Monday, June 24, 2013
Claire Denis is probably my most recent discovery that has allowed me to find that elusive scent I hunt down so desperately--that of creative aesthetic brilliance. (Actually, Bruno Dumont is the most recent, to be accurate.) Beau travail won me over firstly with its short running time, splendid Benjamin Britten score, and insurmountably calculated final shot.
I love Beau travail as a foreign film. It's foreign in many senses of the word, especially for me. Denis uses tiny details to establish the Djibouti location in ways that evoke its people, markets, landscapes, transportation systems, and merciless barren deserts along with marvelously azure coastal planes. When I watch this, I always appreciate the quality of being transported to Africa for an hour and a half--and I've never been to Africa, but it strikes me as the most foreign of continents because I have the hardest time imagining what it would actually be like to visit.
The iconic French veteran actor Denis Lavant (he's got a mug like a French Dafoe) stars as Sgt. Galoup, an inwardly-turmoiled French Foreign Legionnaire who struggles with his jealousy over the new thin recruit Sentain. So the foreigner stacking piles up here: Galoup is a Frenchman in Africa, appears to be either a closeted homosexual or conflicted similarly with a dark impulse that arises out of his jealousy over Sentain, and all of this was filmed by a 43 year old French woman who AD'd for Wim Wenders and Jim Jarmusch throughout the 80s (Don't tell me you can't think of Wenders' Paris, Texas (1984) or Jarumusch's Stranger Than Paradise (1984), or Down by Law (1986) as having a similarly foreign protagonist in a foreign place, typically encountering other foreigners).
The Djibouti discotech scenes are easily some of the finest craftsmanship Denis has arranged, infusing the bleak desert locale with lively colors, seductively corporal gyrations, darkness and energy. This counterpoint evokes part of the mysterious inner life of Galoup.
It was Godard who famously said that, "a film needs to have a beginning, a middle, and an end. But, not necessarily in that order." Beau travail's famous final shot has been reported numerous times to have been found at another point in the script initially; only in post did Denis realize where she wanted to put it. But, this holds as a vital example to Godard's original intent.
This is the rhythm of the night.
Galoup's queer demeanor is a locked door. Perhaps we will never really know him. However, it is clear that he lives for the corps--the Foreign Legion, his body, their bodies, Sentain's body, and even Rahel's (Galoup's African mistress) body. But, the final shot nearly guarantees to us that there is something locked up behind that door that is bursting forth to get out--the subjective responsibility of the audience is to spend a moment trying to think about it.
Last night getting to watch this in 35mm (the print was a little scratchy) was a welcome and refreshing oasis in my week of watching big budget effects movies.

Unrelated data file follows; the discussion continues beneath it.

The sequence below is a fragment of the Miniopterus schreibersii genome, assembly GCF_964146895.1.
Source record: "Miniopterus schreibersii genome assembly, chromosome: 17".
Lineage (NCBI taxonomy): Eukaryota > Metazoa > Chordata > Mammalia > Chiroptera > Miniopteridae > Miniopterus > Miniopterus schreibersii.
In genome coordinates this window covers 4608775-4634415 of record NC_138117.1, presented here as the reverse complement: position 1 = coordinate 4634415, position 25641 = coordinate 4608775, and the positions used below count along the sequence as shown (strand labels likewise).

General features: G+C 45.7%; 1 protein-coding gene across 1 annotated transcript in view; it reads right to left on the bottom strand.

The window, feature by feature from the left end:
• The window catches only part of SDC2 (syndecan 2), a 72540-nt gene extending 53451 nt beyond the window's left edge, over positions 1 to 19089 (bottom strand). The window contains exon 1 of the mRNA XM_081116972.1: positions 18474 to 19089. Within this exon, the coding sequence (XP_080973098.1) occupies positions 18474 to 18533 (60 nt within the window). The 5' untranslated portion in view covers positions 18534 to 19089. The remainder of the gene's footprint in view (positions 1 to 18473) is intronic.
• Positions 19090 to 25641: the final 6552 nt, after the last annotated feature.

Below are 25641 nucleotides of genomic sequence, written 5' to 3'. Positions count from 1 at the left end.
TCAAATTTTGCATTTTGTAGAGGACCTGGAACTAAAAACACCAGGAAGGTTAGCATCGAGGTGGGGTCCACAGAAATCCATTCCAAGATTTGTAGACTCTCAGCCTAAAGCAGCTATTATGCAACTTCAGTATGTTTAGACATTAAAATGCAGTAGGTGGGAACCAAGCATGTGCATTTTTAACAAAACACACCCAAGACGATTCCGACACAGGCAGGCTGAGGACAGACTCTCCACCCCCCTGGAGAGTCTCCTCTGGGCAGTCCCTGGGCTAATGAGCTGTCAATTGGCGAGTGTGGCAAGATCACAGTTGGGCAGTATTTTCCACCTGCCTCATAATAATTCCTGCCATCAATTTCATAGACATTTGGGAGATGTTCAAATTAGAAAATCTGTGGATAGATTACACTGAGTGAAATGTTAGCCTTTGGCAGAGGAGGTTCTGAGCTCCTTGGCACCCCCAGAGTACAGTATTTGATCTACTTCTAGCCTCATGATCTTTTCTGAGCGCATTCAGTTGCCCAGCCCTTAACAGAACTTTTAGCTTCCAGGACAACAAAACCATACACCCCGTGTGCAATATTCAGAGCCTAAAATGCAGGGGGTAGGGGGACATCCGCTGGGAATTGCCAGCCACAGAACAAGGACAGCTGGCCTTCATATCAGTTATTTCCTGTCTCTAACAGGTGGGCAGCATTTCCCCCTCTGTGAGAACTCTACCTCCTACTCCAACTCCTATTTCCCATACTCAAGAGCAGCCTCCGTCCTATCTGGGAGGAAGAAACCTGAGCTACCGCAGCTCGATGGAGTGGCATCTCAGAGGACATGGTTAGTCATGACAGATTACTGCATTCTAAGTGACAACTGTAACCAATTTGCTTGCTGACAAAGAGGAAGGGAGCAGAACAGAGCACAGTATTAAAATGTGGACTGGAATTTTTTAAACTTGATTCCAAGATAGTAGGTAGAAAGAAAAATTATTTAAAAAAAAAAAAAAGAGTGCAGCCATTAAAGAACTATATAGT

Saturday, June 22, 2013
But, for the most part, the movie feels like it keeps striking the same note again, and eventually becomes a little monotonous.
When I first began writing for Reviewiera, I had envisioned the goal of subjectively writing film criticism (as opposed to movie reviews) and writing predominantly from a first person perspective that would allow any digressions as long as I felt they were pertinent.
But, sometimes I've found myself slacking lately. And unfortunately, the result is shoddy tidbits of criticism. At least when I say something, I've tried to back it up.
So, this week I was working on a Chevy Silverado commercial that was directed and shot by one of my artistic heroes, cinematographer Robert Richardson. I picked him up from the airport 2 weeks ago and immediately gushed about how I'd been indoctrinated into personal/subjective filmmaking when I was 13 because of Natural Born Killers (1994, Oliver Stone). He was very cool and brought me along to have dinner at uchi (probably the hottest sushi restaurant in Austin--I can't believe I just said that) with he and his producer and production designer.
And nearly 20 years after being dragged out of Natural Born Killers 10 minutes into it by my disapproving parents (in their defense, maybe that isn't a movie a 13 year old should watch), my influences have remained uncannily consistent.
Richardson shot every Oliver Stone movie from Salvador (1986, Stone) to U Turn (1997, Stone), winning an Oscar for JFK (1991, Stone); he also shot Casino (1995, Martin Scorsese), which I always preferred to Goodfellas (1990, Scorsese) and when I was 14 I knew that the cinematography was stellar--he was the only D.P. I could identify by his style (particularly the blown out table tops and harsh source lighting), before reteaming with Scorsese for Bringing Out the Dead (1999, Scorsese), winnning his second Oscar for The Aviator (2004, Scorsese), Shutter Island (2010, Scorsese) and the film that earned him his third Oscar, Hugo (2012, Scorsese); and Bob's been Quentin Tarantino's D.P. since Kill Bill (2003/4, Tarantino).